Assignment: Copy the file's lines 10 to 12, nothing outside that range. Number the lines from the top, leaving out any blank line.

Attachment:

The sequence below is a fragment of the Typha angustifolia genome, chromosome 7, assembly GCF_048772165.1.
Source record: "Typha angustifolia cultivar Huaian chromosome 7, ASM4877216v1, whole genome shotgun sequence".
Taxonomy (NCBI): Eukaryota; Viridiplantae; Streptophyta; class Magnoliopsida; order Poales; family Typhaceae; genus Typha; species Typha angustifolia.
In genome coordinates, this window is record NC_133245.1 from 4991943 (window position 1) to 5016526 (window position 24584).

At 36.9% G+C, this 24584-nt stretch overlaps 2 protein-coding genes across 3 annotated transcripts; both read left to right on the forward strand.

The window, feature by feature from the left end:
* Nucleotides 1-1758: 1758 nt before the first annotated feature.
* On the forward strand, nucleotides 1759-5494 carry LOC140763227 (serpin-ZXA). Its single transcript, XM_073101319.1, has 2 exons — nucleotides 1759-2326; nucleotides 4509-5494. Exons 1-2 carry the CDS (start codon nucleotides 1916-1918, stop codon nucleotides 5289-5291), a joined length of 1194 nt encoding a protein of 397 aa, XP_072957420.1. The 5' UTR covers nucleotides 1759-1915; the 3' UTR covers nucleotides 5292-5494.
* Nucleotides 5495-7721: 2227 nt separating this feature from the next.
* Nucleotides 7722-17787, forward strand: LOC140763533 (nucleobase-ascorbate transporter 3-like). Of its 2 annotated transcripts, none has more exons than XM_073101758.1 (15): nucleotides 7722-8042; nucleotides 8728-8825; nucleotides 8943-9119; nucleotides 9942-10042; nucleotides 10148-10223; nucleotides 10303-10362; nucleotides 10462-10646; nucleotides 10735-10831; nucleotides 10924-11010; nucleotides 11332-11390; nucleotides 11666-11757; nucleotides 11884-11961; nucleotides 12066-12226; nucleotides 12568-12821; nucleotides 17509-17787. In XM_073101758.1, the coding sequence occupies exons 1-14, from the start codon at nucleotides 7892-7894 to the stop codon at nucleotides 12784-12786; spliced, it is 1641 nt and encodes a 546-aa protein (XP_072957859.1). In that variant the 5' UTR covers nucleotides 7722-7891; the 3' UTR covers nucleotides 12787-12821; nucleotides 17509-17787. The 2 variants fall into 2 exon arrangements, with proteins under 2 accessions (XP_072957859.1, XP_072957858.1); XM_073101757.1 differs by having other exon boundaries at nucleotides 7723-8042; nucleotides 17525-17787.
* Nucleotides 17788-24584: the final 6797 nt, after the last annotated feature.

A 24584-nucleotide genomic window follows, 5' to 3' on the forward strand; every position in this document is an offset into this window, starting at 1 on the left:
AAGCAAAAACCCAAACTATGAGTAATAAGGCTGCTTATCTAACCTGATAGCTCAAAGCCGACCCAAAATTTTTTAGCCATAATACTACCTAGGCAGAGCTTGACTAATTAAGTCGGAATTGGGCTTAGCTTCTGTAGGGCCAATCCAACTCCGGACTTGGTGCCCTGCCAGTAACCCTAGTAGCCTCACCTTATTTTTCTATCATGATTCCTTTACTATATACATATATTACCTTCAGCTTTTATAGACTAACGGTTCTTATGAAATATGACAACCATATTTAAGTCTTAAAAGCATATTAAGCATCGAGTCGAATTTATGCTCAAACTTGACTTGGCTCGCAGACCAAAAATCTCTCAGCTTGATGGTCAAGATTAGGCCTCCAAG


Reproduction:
* Nucleotides 7722-17787, forward strand: LOC140763533 (nucleobase-ascorbate transporter 3-like). Of its 2 annotated transcripts, none has more exons than XM_073101758.1 (15): nucleotides 7722-8042; nucleotides 8728-8825; nucleotides 8943-9119; nucleotides 9942-10042; nucleotides 10148-10223; nucleotides 10303-10362; nucleotides 10462-10646; nucleotides 10735-10831; nucleotides 10924-11010; nucleotides 11332-11390; nucleotides 11666-11757; nucleotides 11884-11961; nucleotides 12066-12226; nucleotides 12568-12821; nucleotides 17509-17787. In XM_073101758.1, the coding sequence occupies exons 1-14, from the start codon at nucleotides 7892-7894 to the stop codon at nucleotides 12784-12786; spliced, it is 1641 nt and encodes a 546-aa protein (XP_072957859.1). In that variant the 5' UTR covers nucleotides 7722-7891; the 3' UTR covers nucleotides 12787-12821; nucleotides 17509-17787. The 2 variants fall into 2 exon arrangements, with proteins under 2 accessions (XP_072957859.1, XP_072957858.1); XM_073101757.1 differs by having other exon boundaries at nucleotides 7723-8042; nucleotides 17525-17787.
* Nucleotides 17788-24584: the final 6797 nt, after the last annotated feature.

A 24584-nucleotide genomic window follows, 5' to 3' on the forward strand; every position in this document is an offset into this window, starting at 1 on the left: